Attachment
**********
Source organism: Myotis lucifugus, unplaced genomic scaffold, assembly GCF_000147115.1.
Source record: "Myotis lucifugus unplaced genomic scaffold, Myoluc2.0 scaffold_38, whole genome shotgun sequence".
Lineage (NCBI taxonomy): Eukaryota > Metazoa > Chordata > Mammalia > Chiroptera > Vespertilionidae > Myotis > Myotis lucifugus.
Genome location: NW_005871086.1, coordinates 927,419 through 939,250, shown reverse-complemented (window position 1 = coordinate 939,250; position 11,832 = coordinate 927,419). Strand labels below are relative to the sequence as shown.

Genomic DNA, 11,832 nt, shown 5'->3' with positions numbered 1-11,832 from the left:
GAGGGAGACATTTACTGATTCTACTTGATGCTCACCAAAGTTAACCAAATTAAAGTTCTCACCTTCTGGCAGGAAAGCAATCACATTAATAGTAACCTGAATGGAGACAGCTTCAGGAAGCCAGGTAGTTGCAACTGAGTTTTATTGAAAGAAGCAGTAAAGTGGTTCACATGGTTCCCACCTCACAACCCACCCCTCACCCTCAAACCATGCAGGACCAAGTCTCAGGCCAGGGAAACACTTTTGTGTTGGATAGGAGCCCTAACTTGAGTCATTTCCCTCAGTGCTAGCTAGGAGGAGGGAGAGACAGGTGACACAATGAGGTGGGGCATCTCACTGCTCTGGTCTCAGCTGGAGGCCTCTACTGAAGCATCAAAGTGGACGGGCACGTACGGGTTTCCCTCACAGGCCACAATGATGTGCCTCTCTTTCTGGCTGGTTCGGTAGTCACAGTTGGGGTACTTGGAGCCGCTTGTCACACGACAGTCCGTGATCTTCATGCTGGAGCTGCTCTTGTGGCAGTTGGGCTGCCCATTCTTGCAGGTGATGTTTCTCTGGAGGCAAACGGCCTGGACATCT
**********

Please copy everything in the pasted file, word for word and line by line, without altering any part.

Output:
Source organism: Myotis lucifugus, unplaced genomic scaffold, assembly GCF_000147115.1.
Source record: "Myotis lucifugus unplaced genomic scaffold, Myoluc2.0 scaffold_38, whole genome shotgun sequence".
Lineage (NCBI taxonomy): Eukaryota > Metazoa > Chordata > Mammalia > Chiroptera > Vespertilionidae > Myotis > Myotis lucifugus.
Genome location: NW_005871086.1, coordinates 927,419 through 939,250, shown reverse-complemented (window position 1 = coordinate 939,250; position 11,832 = coordinate 927,419). Strand labels below are relative to the sequence as shown.

Genomic DNA, 11,832 nt, shown 5'->3' with positions numbered 1-11,832 from the left:
GAGGGAGACATTTACTGATTCTACTTGATGCTCACCAAAGTTAACCAAATTAAAGTTCTCACCTTCTGGCAGGAAAGCAATCACATTAATAGTAACCTGAATGGAGACAGCTTCAGGAAGCCAGGTAGTTGCAACTGAGTTTTATTGAAAGAAGCAGTAAAGTGGTTCACATGGTTCCCACCTCACAACCCACCCCTCACCCTCAAACCATGCAGGACCAAGTCTCAGGCCAGGGAAACACTTTTGTGTTGGATAGGAGCCCTAACTTGAGTCATTTCCCTCAGTGCTAGCTAGGAGGAGGGAGAGACAGGTGACACAATGAGGTGGGGCATCTCACTGCTCTGGTCTCAGCTGGAGGCCTCTACTGAAGCATCAAAGTGGACGGGCACGTACGGGTTTCCCTCACAGGCCACAATGATGTGCCTCTCTTTCTGGCTGGTTCGGTAGTCACAGTTGGGGTACTTGGAGCCGCTTGTCACACGACAGTCCGTGATCTTCATGCTGGAGCTGCTCTTGTGGCAGTTGGGCTGCCCATTCTTGCAGGTGATGTTTCTCTGGAGGCAAACGGCCTGGACATCT